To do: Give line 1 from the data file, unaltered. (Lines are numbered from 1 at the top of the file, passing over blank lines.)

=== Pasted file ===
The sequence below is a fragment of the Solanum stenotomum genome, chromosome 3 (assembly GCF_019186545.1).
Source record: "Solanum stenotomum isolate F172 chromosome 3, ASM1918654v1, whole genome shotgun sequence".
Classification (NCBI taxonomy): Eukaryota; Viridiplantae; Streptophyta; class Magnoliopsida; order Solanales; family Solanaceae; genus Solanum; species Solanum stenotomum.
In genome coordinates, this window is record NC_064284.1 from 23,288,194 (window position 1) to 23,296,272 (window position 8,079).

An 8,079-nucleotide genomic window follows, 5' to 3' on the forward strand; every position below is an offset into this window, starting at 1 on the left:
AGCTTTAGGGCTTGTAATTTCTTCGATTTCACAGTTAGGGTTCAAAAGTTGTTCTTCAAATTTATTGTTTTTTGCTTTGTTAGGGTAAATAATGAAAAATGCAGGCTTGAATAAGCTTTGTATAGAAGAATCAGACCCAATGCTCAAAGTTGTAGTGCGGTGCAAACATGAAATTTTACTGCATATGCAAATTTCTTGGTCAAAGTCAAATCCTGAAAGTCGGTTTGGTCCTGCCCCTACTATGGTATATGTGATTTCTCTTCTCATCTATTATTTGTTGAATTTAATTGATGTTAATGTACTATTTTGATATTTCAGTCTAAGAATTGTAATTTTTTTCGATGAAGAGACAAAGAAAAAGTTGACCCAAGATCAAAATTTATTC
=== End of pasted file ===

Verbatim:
The sequence below is a fragment of the Solanum stenotomum genome, chromosome 3 (assembly GCF_019186545.1).